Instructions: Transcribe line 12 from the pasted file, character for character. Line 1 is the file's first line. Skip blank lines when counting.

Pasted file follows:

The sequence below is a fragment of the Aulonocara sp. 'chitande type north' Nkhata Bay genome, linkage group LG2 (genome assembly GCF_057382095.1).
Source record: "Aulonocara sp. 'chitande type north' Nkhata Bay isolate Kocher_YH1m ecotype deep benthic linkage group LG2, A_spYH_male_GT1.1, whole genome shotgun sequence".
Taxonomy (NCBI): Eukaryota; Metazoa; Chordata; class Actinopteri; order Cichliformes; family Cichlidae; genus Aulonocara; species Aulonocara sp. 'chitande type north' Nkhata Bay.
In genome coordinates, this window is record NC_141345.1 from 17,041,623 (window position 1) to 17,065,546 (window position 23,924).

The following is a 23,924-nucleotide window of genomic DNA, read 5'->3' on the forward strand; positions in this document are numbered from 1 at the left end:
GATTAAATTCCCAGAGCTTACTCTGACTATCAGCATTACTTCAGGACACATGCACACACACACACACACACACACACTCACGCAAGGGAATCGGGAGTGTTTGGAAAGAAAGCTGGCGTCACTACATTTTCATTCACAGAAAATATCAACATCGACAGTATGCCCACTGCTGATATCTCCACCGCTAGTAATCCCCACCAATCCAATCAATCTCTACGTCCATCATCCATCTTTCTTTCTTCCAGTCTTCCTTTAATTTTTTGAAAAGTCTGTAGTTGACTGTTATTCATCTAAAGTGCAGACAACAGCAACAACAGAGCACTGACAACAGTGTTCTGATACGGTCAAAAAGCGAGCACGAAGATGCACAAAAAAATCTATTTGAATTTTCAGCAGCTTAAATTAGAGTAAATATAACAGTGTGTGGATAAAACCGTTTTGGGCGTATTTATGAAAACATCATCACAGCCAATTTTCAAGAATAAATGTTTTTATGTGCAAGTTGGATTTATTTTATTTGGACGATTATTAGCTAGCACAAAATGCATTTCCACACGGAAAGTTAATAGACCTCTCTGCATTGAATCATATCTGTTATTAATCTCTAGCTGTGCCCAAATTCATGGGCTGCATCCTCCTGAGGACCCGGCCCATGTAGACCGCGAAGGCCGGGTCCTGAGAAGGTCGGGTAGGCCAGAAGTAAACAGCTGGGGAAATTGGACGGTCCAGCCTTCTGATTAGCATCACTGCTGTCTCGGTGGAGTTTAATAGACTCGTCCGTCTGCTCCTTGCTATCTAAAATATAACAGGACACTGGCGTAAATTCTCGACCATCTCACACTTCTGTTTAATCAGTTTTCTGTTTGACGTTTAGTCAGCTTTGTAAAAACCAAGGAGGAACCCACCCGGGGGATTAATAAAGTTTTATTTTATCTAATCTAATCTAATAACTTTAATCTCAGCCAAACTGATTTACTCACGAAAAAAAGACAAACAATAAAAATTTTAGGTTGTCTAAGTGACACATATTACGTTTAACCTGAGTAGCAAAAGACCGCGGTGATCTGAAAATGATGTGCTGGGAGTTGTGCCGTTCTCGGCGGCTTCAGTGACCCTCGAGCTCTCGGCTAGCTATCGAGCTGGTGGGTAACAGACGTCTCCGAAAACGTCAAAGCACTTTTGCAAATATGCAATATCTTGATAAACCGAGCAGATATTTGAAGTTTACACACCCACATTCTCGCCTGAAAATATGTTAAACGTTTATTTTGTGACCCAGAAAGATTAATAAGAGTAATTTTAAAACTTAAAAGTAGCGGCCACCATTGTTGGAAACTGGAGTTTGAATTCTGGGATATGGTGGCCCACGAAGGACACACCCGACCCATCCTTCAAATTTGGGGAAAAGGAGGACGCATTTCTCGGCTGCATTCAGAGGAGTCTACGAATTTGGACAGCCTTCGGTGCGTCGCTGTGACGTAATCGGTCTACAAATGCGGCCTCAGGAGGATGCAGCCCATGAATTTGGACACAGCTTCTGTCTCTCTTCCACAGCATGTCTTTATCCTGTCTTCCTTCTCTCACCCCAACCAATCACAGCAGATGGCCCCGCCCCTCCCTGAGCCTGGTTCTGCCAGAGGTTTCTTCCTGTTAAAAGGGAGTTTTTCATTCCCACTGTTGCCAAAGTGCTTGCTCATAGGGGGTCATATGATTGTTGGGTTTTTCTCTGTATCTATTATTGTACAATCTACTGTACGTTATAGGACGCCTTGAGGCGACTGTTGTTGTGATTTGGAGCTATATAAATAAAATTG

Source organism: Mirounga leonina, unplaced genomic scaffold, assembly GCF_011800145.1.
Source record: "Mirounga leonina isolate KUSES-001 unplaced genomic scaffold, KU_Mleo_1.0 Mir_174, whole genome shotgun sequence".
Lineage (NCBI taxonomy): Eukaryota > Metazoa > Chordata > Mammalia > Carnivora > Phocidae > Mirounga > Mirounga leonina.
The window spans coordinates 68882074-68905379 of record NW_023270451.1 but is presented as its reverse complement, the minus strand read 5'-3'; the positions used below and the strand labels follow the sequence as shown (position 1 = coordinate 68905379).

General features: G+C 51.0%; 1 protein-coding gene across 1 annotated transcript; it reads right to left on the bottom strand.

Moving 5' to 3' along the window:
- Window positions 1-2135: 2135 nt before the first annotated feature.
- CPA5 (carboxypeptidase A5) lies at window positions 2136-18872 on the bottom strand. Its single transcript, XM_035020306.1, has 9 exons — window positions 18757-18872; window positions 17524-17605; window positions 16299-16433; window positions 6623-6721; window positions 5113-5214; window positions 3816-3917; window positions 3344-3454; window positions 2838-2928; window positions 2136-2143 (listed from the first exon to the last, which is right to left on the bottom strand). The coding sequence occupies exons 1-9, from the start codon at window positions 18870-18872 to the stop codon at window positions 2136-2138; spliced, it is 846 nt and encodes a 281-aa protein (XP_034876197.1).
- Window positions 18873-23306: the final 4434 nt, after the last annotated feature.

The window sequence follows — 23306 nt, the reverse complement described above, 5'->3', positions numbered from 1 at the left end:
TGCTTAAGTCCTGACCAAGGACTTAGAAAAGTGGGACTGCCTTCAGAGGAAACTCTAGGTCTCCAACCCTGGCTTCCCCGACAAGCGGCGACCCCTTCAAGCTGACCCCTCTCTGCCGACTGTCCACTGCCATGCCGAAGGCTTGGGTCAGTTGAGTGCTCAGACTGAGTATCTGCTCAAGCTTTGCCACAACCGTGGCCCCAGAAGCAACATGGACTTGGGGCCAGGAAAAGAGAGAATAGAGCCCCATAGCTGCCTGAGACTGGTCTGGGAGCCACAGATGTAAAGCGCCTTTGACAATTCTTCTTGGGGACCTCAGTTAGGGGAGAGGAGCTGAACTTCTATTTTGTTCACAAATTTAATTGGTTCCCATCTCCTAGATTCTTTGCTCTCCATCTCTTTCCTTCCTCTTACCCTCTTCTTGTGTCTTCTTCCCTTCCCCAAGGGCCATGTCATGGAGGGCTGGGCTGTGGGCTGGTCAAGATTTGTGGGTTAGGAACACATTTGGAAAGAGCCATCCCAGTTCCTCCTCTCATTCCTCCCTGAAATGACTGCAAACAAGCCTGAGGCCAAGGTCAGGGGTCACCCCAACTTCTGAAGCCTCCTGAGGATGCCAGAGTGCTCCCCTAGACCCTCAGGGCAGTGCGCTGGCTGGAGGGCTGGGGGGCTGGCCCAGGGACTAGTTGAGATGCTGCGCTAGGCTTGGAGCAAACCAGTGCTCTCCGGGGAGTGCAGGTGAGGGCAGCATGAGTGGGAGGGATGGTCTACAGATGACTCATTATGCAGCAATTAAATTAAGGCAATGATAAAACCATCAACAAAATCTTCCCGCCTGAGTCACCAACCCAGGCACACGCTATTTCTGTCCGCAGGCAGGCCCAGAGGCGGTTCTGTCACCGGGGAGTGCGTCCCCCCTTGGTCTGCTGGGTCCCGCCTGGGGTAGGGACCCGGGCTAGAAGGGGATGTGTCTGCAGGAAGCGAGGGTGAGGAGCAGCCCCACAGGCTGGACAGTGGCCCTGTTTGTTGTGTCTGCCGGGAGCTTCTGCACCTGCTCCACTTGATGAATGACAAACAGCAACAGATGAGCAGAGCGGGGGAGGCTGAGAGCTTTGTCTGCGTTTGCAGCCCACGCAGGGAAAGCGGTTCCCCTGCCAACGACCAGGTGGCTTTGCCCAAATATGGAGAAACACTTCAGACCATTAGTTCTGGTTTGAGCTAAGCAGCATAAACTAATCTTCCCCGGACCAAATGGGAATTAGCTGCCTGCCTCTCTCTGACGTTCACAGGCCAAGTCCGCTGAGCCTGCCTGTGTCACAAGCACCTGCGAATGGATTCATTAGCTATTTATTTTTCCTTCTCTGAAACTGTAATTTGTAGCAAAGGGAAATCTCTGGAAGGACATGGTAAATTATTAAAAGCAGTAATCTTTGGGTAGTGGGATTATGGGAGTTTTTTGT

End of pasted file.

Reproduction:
Moving 5' to 3' along the window: